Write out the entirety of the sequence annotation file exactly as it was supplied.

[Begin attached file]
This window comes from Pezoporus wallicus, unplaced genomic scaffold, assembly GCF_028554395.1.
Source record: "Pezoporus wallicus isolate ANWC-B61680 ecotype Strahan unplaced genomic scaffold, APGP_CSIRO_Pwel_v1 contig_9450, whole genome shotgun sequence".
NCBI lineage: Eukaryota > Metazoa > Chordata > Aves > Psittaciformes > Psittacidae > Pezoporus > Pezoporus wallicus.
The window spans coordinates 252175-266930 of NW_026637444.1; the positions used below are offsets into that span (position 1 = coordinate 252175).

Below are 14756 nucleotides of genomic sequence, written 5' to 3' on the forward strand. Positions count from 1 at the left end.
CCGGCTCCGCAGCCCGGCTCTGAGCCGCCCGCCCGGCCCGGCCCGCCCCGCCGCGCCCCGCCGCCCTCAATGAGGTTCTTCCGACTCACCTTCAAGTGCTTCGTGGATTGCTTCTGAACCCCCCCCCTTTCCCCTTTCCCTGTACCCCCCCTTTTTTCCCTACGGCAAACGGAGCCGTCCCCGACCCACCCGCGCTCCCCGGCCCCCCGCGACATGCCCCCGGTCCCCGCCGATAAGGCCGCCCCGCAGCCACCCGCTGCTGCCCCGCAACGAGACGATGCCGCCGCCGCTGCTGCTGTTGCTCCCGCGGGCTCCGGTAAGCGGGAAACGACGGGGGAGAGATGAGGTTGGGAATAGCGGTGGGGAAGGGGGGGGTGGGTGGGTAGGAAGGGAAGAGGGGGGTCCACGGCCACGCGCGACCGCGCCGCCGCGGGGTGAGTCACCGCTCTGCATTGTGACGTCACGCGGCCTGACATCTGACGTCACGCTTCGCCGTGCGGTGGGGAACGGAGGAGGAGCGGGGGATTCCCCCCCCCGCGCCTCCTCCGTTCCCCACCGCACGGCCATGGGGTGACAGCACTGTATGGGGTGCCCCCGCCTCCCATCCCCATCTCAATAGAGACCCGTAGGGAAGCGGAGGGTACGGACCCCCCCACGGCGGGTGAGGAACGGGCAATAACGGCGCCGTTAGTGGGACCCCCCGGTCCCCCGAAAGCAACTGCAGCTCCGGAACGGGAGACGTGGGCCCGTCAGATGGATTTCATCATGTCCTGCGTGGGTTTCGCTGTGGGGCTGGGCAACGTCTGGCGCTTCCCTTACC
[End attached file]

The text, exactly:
This window comes from Pezoporus wallicus, unplaced genomic scaffold, assembly GCF_028554395.1.
Source record: "Pezoporus wallicus isolate ANWC-B61680 ecotype Strahan unplaced genomic scaffold, APGP_CSIRO_Pwel_v1 contig_9450, whole genome shotgun sequence".
NCBI lineage: Eukaryota > Metazoa > Chordata > Aves > Psittaciformes > Psittacidae > Pezoporus > Pezoporus wallicus.
The window spans coordinates 252175-266930 of NW_026637444.1; the positions used below are offsets into that span (position 1 = coordinate 252175).

Below are 14756 nucleotides of genomic sequence, written 5' to 3' on the forward strand. Positions count from 1 at the left end.
CCGGCTCCGCAGCCCGGCTCTGAGCCGCCCGCCCGGCCCGGCCCGCCCCGCCGCGCCCCGCCGCCCTCAATGAGGTTCTTCCGACTCACCTTCAAGTGCTTCGTGGATTGCTTCTGAACCCCCCCCCTTTCCCCTTTCCCTGTACCCCCCCTTTTTTCCCTACGGCAAACGGAGCCGTCCCCGACCCACCCGCGCTCCCCGGCCCCCCGCGACATGCCCCCGGTCCCCGCCGATAAGGCCGCCCCGCAGCCACCCGCTGCTGCCCCGCAACGAGACGATGCCGCCGCCGCTGCTGCTGTTGCTCCCGCGGGCTCCGGTAAGCGGGAAACGACGGGGGAGAGATGAGGTTGGGAATAGCGGTGGGGAAGGGGGGGGTGGGTGGGTAGGAAGGGAAGAGGGGGGTCCACGGCCACGCGCGACCGCGCCGCCGCGGGGTGAGTCACCGCTCTGCATTGTGACGTCACGCGGCCTGACATCTGACGTCACGCTTCGCCGTGCGGTGGGGAACGGAGGAGGAGCGGGGGATTCCCCCCCCCGCGCCTCCTCCGTTCCCCACCGCACGGCCATGGGGTGACAGCACTGTATGGGGTGCCCCCGCCTCCCATCCCCATCTCAATAGAGACCCGTAGGGAAGCGGAGGGTACGGACCCCCCCACGGCGGGTGAGGAACGGGCAATAACGGCGCCGTTAGTGGGACCCCCCGGTCCCCCGAAAGCAACTGCAGCTCCGGAACGGGAGACGTGGGCCCGTCAGATGGATTTCATCATGTCCTGCGTGGGTTTCGCTGTGGGGCTGGGCAACGTCTGGCGCTTCCCTTACC